Saturday, November 28, 2020

The Fulness of Advent

As we enter the new liturgical year, the Season of Advent stretches before us. This year we get pretty much the full four weeks of this beautiful season, so let us try not to waste any of it. In these strange times of pandemic let us embrace the great gifts which Advent pours out upon us and apply them to our lives in order that we can experience anew our faith as a focus for renewal and reset. The very word Advent means arrival or coming, and we tend to apply it more often than not to the coming of Christ at Christmas. But the Church wants us to think about the other coming of Christ, that is his coming in the fulness of time and of how our understanding of this reality must become deeply embedded in our appreciation of how in our lives, this reality is made manifest. To do this well, we need to examine and explore our situations and circumstances and ask ourselves some questions. What are my priorities, my ambitions? What lies at the very heart of my motivations and desires? How do I see my faith as the defining factor of my very self? In answering these questions, the themes which flow through the cycle of the four Advent Sunday’s First and Gospel readings will bring to our minds ways by which we can address these thoughts. For this First Sunday of Advent the two thoughts which come to my mind are: The work of God and Awakening, the Second Sunday arouses thoughts of Consolation and Beginning. The third, Proclamation and Prophecy and the fourth Continuity and Annunciation. Over the four weeks of Advent these couplings will be considered and applied so that our arrival and our coming to Christ will, with his help, be a joyful renewal of all that is good and uplifting about our lives. So then for this First Sunday of Advent let us begin with some thoughts across the themes of the Work of God and Awakening.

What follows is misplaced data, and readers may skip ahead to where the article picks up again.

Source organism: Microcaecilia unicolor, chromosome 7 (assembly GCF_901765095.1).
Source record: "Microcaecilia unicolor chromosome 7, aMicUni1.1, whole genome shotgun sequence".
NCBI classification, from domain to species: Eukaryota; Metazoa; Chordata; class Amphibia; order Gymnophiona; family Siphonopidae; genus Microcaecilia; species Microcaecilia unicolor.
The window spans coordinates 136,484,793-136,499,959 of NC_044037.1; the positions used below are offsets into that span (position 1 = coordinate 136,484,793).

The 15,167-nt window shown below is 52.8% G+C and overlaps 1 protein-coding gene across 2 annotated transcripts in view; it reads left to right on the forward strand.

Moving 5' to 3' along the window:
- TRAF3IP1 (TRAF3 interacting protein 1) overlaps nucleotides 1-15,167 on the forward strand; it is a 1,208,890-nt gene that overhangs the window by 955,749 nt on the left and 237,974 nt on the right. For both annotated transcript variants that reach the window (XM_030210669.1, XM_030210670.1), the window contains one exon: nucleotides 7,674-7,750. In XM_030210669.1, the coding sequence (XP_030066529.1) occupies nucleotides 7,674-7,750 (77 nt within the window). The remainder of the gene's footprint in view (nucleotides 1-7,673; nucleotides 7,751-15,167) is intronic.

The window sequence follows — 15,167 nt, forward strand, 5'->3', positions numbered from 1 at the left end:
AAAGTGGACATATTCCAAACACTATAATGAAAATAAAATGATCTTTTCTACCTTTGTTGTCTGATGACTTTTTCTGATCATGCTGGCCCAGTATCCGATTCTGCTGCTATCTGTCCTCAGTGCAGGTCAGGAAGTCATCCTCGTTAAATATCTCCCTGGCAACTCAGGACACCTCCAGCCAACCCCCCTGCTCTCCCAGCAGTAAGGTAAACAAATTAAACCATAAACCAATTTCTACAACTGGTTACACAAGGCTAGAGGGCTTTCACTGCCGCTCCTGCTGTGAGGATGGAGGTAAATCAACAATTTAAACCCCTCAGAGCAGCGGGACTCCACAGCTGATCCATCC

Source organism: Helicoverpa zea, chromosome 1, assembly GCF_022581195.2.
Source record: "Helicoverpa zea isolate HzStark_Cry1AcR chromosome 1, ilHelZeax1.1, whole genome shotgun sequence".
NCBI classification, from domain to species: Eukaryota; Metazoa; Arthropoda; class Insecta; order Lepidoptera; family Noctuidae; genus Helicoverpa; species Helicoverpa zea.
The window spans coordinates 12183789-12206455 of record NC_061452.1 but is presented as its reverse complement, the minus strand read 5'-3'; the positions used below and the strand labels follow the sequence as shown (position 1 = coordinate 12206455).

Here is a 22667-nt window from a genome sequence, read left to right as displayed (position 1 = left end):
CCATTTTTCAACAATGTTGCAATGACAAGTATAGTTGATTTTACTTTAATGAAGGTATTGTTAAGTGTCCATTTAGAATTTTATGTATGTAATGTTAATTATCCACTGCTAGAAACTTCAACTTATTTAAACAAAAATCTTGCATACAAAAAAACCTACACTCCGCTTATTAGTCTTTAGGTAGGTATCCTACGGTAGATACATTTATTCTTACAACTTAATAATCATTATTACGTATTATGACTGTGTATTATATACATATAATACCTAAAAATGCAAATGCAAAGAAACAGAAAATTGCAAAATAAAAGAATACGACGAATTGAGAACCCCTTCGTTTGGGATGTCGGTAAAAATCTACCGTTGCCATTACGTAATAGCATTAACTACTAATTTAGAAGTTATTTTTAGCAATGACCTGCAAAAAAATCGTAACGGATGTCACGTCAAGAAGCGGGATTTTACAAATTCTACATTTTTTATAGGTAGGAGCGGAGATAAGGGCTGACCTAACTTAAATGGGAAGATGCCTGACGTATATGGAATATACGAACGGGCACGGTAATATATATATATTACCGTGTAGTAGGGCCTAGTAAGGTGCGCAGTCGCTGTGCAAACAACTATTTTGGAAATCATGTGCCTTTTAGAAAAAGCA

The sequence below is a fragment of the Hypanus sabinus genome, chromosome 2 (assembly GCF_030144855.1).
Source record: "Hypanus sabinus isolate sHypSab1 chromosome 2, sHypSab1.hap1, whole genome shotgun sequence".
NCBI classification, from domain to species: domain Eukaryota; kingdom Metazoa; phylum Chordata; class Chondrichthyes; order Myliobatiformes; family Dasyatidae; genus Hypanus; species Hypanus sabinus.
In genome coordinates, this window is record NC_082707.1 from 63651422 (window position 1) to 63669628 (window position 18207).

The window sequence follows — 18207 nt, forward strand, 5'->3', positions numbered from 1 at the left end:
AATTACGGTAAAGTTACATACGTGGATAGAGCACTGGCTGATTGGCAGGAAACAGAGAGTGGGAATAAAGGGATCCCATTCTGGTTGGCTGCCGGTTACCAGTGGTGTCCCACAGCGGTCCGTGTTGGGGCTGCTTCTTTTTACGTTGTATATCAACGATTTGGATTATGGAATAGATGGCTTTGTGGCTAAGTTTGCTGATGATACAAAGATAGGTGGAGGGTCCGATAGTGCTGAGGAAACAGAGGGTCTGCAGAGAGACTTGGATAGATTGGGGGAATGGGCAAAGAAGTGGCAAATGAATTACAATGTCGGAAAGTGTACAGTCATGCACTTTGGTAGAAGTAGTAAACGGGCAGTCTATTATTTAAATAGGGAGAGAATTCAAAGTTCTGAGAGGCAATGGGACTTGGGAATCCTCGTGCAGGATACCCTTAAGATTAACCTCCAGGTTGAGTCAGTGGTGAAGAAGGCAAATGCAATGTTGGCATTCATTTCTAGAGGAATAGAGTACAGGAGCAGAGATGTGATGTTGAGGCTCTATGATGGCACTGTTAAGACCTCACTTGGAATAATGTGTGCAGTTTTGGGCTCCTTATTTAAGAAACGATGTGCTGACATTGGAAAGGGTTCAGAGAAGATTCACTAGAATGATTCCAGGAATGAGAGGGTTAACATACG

The image of God as the potter is a delightful one. He is the creator who moulds us and shapes us. The Father who knows us and nurtures us. The one who cares for us and tends us. We are not fixed in stone, petrified, unable to change or develop. Rather God has breathed his life into us and as a consequence, we become endowed with potential and possibilities. We discover this potential as we grow and develop and begin to explore all the possibilities which unfold as a result. There are though times when we lose touch and the pathways which we once trod and which guided us to his house, no longer seem easy or straightforward. We can become disillusioned and begin to walk other paths and other ways. The demands placed upon us can become overwhelming and can if we are not careful become alternative and replacement paths which in the first instance seem more fulfilling and more rewarding. Somehow the Father who knows and cares for us is no longer there and he begins to fade away. We forget him and ignore him, his hand no more upon us. No longer does he mould us like clay. Instead we think of our- selves as the finished product, able to fend for ourselves, able to choose without restraint, decide with- out compunction. Such is our falling asleep. 

Hence the call to awakening. The allusion of Jesus in the gospel to a man travelling abroad and leaving the servants in charge is reminiscent of many of his parables about the kingdom. But here in this instance the allusion is to be applied to us individually. The house is our own selves, our being, our lives. The servants are all the myriad of activities we have got ourselves involved with, pulling us this way and that in order to serve our needs, and the door keeper is our conscience, that inner sense that talks to us of what is moral, of what is right and wrong about the things we do. Have we let our conscience drift off to sleep? Have we let our sense of being shaped and moulded by God simply fade away and disappear? It is a sobering thought for this first Sunday of Advent. Let us rouse ourselves and ensure that we stay awake! 

Deacon Anthony